UN High Commissioner for Refugees says regional effort needed to reduce Indian Ocean death toll
UN High Commissioner for Refugees, Antonio Guterres, today reiterated his call for countries in the Asia Pacific region to work together to tackle a recent increase in lives being lost among people smuggled by boat in the Indian Ocean.
Based on media and other accounts, almost 500 people perished at sea during 2012 after their boats broke down or capsized – making the Indian Ocean one of the deadliest regions in the world for people fleeing their country by boat or being trafficked by smugglers.
“This is an alarmingly high number of lives lost, and begs a far more concerted effort by countries of the region both with regard to addressing the causes and to preventing lives being lost,” Guterres said. “Push-backs, denial of disembarkation, and boats adrift for weeks will not solve a regional problem that clearly needs better, more joined-up, and more compassionate approaches by everyone. UNHCR is offering its expertise to help find answers. I urge everyone to make use of next month’s gathering in Jakarta to seek better solutions in a coordinated way.”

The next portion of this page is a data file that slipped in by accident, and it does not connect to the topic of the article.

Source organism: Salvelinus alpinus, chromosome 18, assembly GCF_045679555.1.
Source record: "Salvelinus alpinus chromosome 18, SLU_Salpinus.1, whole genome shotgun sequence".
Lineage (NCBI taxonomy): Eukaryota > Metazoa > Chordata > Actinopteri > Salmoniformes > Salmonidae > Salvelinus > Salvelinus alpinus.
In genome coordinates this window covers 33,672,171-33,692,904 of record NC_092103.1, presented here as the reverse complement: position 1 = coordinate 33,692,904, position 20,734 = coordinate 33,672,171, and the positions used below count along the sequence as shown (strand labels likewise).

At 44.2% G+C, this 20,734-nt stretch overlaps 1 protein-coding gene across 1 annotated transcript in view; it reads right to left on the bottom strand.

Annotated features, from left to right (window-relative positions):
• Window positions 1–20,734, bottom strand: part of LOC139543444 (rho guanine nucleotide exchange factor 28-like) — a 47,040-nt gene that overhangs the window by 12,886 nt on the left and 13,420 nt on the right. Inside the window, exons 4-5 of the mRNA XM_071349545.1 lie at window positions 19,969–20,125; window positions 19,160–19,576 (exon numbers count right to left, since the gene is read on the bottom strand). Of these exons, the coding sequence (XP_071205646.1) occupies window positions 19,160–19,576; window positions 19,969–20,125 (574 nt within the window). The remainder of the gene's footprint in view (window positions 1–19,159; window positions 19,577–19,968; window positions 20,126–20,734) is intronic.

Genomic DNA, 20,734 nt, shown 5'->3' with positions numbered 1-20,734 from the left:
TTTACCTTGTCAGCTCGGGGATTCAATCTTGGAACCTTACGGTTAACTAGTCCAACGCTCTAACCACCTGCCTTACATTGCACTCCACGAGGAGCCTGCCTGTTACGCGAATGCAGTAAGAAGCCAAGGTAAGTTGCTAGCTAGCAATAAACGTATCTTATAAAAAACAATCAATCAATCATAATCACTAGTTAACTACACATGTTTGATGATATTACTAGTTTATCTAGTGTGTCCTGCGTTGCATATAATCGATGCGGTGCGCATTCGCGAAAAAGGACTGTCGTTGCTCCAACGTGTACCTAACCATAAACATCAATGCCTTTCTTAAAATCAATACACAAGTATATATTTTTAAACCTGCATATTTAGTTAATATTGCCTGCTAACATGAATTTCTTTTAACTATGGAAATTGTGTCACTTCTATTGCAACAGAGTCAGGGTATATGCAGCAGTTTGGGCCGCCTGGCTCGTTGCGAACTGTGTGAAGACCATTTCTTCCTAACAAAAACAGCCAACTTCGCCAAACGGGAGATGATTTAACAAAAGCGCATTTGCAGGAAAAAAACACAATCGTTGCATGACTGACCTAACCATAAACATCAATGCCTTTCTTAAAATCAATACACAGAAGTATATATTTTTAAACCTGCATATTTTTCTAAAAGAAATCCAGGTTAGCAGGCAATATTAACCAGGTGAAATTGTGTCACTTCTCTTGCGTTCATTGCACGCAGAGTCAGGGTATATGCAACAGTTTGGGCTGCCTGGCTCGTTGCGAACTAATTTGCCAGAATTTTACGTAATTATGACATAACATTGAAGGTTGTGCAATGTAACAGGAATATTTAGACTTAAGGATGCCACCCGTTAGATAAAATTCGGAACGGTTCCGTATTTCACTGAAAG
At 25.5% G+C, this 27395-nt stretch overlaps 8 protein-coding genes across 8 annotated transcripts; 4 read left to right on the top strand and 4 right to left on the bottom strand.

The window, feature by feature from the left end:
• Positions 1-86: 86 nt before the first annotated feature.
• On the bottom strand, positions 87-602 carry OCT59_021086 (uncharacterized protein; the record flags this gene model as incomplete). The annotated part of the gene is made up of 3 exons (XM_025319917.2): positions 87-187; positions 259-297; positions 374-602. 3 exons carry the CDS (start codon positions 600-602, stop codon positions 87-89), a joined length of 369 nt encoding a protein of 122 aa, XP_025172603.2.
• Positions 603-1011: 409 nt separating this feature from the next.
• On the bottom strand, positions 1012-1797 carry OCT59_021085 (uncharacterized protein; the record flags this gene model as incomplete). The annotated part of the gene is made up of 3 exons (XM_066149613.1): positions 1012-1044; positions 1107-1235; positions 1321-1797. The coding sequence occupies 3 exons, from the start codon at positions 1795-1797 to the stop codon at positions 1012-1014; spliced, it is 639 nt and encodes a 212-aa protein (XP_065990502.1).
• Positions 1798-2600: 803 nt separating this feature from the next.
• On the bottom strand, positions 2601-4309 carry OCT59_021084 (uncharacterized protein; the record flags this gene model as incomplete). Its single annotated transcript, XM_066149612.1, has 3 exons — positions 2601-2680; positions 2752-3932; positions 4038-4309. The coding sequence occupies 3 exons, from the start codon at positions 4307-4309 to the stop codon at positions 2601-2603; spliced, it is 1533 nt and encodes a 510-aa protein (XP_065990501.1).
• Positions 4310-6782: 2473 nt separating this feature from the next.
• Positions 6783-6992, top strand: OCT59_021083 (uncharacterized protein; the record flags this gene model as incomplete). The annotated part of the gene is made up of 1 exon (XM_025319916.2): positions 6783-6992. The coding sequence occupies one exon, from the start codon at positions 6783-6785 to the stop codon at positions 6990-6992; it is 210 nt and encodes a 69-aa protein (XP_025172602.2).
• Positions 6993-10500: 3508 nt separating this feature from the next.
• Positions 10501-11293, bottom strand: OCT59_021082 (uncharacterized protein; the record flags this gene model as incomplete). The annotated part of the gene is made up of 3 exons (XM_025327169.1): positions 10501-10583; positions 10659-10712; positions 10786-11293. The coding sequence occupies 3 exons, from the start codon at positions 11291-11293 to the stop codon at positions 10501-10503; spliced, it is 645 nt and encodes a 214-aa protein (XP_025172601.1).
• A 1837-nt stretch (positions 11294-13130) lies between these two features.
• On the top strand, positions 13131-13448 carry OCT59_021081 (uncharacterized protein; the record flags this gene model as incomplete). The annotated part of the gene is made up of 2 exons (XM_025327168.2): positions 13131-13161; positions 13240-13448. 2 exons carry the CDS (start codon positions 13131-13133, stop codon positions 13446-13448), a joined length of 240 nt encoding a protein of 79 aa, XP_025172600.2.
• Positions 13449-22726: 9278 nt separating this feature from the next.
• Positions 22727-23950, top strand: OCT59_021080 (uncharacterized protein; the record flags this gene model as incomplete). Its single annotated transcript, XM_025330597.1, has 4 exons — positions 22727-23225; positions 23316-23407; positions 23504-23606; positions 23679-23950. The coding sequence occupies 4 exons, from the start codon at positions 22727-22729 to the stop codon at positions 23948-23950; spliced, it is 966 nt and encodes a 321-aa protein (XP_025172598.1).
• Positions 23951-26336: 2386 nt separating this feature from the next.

UNHCR will be facilitating a regional meeting in mid-March in Indonesia on irregular movements by sea in the Asia-Pacific.
On 22 February UNHCR voiced its concern about the large number of deaths at sea in the Indian Ocean in recent months, including from an incident in mid-February in which more than 30 people were picked up off the east coast of Sri Lanka – reportedly after some 90 of their fellow passengers had died during a journey of several weeks from the Bay of Bengal. UNHCR is seeking access to the survivors to assess their international protection needs.Those on board may be Rohingya from western Myanmar's Rakhine state or from refugee camps and makeshift sites in Bangladesh
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